He ignored me. He began to walk faster. Soon he was running. In moments the mist claimed him, nothing but a grey outline, until even that ghostly image vanished, but still I could hear his steps on the bridge, pounding hard and fast. The sound of his running feet echoed on and on, surely far longer than the narrow span of bridge could contain. I strained to hear. Minutes passed until I realized the rhythmic pounding I still heard was nothing but the beating of my own heart.

I did call out then, my shout sounding flat and smothered, and though I waited a long time, no answering call came from the far bank.


* * *

One evening as I was preparing a simple meal, there was a rap on the door. A Town Elder, flanked by two uniformed gatekeepers, demanded entry. The Elder pushed past me into the room, eyes surveying the clutter disapprovingly. Sadia must have slipped into the back room for there was suddenly no sign of her.

Wearily, I produced my crumpled permit that the Elder inspected perfunctorily. It was unusual to have renewed my visitor stamp so many times but I had made sure to follow protocol.

"You came with a companion?" the Elder said, looking up.

"Yes." I hesitated. "We became separated in the mists. A long time back now."

"A runner?" he asked sharply.

I nodded reluctantly.

The Elder produced a quill, striking through the permissions page. "Then you have no further reason to stay in Farholme."

"But--"

He ignored me, eyes sweeping the room, finding what he sought on the low table near the window. "Just sketchbooks," I protested.

He flicked through the drawings. "But no ordinary sketches, these. So much detail, so much science behind these drawings." The words appeared to leave a bad taste in his mouth. "This will not do."

"But the market vendors sell paintings of the Seven Sorrows and the Rainbow Bridge by the hundred!" I protested.

The Elder waved a hand dismissively. "Souvenirs. Artistic representations, nothing more. These... These have architectural significance. Whatever secrets the bridges hold are not yours to possess. Such accuracy... Some might think you were trying to comprehend their design." He looked up sharply. "Are you?"

"I swear I--"

"We granted you entry as a tourist, to stroll the paths, dine in the fine lakeside restaurants, drink in the taverns if you desire--but you have outstayed your welcome."

"But surely--"

The men forced me to watch as the sketchbooks burned in the fireplace.

As they were leaving, the Elder turned back. "One more thing. There is a girl. Some call her the 'harlequin girl'--a juggler and park acrobat; a nuisance. She spreads many lies and mistruths about Far Lake and its bridges. For all her public entertaining, she has proved hard to track down. Do you know her?"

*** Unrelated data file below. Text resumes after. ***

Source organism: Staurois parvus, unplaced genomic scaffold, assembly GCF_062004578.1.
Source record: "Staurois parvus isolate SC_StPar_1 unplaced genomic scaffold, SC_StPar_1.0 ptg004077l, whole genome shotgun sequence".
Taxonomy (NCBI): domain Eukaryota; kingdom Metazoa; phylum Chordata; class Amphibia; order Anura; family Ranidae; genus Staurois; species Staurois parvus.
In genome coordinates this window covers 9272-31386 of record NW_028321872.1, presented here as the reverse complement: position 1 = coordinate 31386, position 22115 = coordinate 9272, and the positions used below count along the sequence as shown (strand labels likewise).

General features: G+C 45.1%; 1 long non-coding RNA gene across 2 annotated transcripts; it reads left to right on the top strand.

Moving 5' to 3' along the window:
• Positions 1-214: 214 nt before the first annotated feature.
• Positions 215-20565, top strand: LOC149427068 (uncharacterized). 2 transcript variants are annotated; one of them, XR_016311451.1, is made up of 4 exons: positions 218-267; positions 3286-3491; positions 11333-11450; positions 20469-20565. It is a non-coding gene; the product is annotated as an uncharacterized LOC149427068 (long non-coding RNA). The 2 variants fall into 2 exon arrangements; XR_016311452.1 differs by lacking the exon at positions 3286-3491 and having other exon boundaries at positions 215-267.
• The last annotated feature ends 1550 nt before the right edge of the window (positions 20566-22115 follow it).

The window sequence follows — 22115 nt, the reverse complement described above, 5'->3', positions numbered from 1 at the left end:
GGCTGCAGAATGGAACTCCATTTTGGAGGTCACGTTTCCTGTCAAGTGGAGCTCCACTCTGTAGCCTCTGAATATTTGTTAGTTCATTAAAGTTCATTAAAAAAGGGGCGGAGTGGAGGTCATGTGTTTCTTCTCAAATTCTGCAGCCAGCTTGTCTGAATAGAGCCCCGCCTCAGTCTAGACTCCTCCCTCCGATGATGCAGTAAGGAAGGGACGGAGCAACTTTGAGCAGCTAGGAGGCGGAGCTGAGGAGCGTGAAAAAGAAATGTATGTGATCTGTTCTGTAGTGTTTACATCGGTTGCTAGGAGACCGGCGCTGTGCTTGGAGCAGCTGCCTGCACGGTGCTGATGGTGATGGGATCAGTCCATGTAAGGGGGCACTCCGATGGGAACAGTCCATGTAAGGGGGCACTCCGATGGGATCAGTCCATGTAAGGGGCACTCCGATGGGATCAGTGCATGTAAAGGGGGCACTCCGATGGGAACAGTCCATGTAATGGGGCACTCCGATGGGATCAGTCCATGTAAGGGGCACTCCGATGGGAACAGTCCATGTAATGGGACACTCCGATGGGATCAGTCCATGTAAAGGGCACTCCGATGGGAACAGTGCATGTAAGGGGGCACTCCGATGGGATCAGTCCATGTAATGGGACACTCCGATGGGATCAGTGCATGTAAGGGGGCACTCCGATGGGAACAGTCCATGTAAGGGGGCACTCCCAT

I fought hard against the urge to glance behind at the bedroom door. Instead, I forced a smile. "I'm sure I would have remembered had I seen her."

"Inform the Elders if you do. She has no permit, no leave to stay. She is not welcome in Farholme."

I nodded stiffly.

He glanced at the table. "A meal for two?"

My heart sank, but I thought quickly. "Force of habit. Since Coriane left..." I shrugged helplessly.

At a nod from the Elder, one of the gatekeepers pushed past, shouldering open the bedroom door. He returned a moment later, a single shake of the head confirming he had found nothing. The Elder seized a scarf I had carelessly tossed over the back of a chair. "For the dogs," he said. "Your scent." I remembered they kept a pack in the gatekeepers' compound; mean animals, half-starved to keep them on edge. At night, the sound of their snarling yelps sometimes carried across the rooftops, but it was rare for them to be turned loose; their presence a sufficient deterrent for most.

"You'll be gone by sun-down tomorrow," the Elder said matter-of-factly. "If not..." He glanced at the gatekeepers and the men returned crooked smiles.

When I was alone again, I padded thoughtfully back into the little bedroom. Other than the window open just the merest crack, there was no sign that Sadia had ever been there.


* * *

All the next day I searched for Sadia but could find her nowhere. I navigated the narrow streets but must have become confused because that oft-visited archway and stairs leading up to the cliff-top café were not where I remembered.

Neither was she down by Far Lake--the paths deserted now the season was truly over; the tourists departed and the entertainers and street vendors packed up and gone.

As the shadows slipped down into the valley, I returned to my lodgings and with mounting despair packed the few things of value into a simple shoulder bag. I was leaving behind the most valuable thing--or rather, it was she who had left me behind, and now it seemed I had lost Sadia too.

Reluctantly I made my way out into the deserted streets, heading for the town gate and the long road that would take me away from Farholme. Daylight was fading, but in the main square, I stopped. I could not bring myself to leave, no matter the consequences. Abruptly, I turned and made for the familiar shoreline paths, my mind clouded with anger, desperation, and indecision. My options were limited. I was certain they would loose the dogs on me come nightfall. Perhaps I could just walk into the foothills, taking my chances with the wild beasts on the mountain slopes. Or--

It was too late now for autumn mists. Even if that option had been available, it seemed suicidal. I was tied to Farholme, yet could not stay.

Lost in the misery of my thoughts, darkness seemed to fall quickly. The shoreline paths were never lit at night and not even the light spilling from the rowdiest hostelries penetrated this far. I wondered how it would feel to wade out into the dark waters until they closed over my head. Surely the cold would be numbing; the pain brief. Instead, I blundered on. In the distant, I heard dogs howling.